Summer solstice in Arizona is always hot. When the heat combines with a full moon, the best place to cool off is the main Library, known as the Burton-Barr library. Summer solstice comes on June 20 this year because it is a leap year.
The library was designed to highlight the wonderful light of the desert. Heat is kept at bay with movable shades, shutters, and “sails” that decorate the building and protect the books and library visitors at the same time. The upper floor reading room has a roof and does not quite reach the edges of the building. Hidden from view is a skylight that runs the length of the library. From the inside of the building, you can see tall columns and cables, but the edges of the ceiling do seem to float away from the wall.
A big crowd shows up for solstice at the library. In the 116ºF heat, I found it impressive. This is a photograph of a fraction of the crowd.
There was a musical program to help us wait for solar noon, which happened today just after 12:30 p.m. There was a pianist, two harpists and an amazing percussionist, who played a gong with great depth. Behind the music is a shaded window that reflects the front of the building. You can see the shading “sails” in the reflection.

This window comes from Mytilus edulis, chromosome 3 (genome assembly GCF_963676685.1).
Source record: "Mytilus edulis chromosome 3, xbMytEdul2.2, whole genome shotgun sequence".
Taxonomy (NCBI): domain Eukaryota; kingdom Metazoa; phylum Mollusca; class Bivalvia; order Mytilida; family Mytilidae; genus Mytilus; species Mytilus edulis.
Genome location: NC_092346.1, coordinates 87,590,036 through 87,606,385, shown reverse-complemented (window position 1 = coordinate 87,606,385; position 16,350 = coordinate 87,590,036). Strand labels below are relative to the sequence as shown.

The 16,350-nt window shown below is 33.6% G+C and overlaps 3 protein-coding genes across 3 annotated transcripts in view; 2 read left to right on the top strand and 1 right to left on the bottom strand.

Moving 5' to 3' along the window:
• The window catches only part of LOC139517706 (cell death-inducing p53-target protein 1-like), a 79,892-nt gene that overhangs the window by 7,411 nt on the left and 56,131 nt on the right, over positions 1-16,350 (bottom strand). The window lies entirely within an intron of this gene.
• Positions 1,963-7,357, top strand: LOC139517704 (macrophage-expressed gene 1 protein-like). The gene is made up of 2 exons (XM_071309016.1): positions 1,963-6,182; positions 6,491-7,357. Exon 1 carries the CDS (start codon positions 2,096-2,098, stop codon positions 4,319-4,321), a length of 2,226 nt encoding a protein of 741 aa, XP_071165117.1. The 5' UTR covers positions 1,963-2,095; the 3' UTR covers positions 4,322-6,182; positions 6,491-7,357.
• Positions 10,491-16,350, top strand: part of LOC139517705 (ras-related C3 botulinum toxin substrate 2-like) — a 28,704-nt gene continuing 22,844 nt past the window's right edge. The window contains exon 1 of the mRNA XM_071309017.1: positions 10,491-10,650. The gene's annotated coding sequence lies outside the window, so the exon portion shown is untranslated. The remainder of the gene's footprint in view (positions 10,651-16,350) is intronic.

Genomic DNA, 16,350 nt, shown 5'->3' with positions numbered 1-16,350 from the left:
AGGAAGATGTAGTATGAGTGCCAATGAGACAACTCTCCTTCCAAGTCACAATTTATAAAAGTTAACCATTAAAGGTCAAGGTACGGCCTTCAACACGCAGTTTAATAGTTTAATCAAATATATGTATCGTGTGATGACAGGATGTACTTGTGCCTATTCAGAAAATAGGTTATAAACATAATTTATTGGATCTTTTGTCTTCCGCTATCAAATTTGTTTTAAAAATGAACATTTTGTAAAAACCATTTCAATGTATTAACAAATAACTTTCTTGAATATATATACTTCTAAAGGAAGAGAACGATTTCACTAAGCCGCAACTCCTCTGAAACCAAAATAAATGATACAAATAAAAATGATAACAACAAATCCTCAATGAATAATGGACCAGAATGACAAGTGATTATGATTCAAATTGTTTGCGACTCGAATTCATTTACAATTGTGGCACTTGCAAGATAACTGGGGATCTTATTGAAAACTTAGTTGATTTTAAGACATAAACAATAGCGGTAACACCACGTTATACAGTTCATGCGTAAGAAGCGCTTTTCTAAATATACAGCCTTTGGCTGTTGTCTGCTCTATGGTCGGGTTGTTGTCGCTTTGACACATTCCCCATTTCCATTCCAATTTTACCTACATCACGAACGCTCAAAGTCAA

The skylights are pale blue glass, the color matched to North Pole glaciers. The color was chosen to protect the books from sun damage, but also to link people in one temperature zone to all the other peoples. Will Bruder, the architect for the library, which opened in May of 1995, spoke at today’s ceremony. He explained the Buckminster Fuller tensegrity principle that holds up the roof. You can see the top of the pillar and cables that hold up the roof. The skylight is 7 feet in diameter. See the small dark spot? That’s a 7-inch clear spot to allow the light to shine in on the summer solstice.
This is what the skylights look like at solar noon. It’s a short event, highlighted by a choir singing Vivaldi’s Gloria for the entire time the sun crossed over that tiny hole.
The library is lit up because there are many skylights. The five big ones by the elevator throw light all the way down the central staircase once a year. One of the skylights throws a perfect ellipse against the glass elevator shaft.
Because the light event is short, there were several other events today. The library held a contest for employees, to write a solstice poem. The favorite (voted on by library employees) is printed on an antique Ostrander hand-run printing press. Heather Kendall wrote the poem this year.
Best of all, if you don’t mind standing in line, you get to do the printing yourself. She helped me print my copy. The image is the front of the library, with the sun sails in place.
This morning, a crisis developed–something I had to take care of quickly and completely. I took a risk. Next year, who know what will happen? Nature deserves her due. As an urban naturalist, I gambled and went to the event. I also finished the crisis work–but after I got home.
Happy Full-Moon Solstice, 2016!
–Quinn McDonald is an urban naturalist, writer, and trainer. She loves all of her work.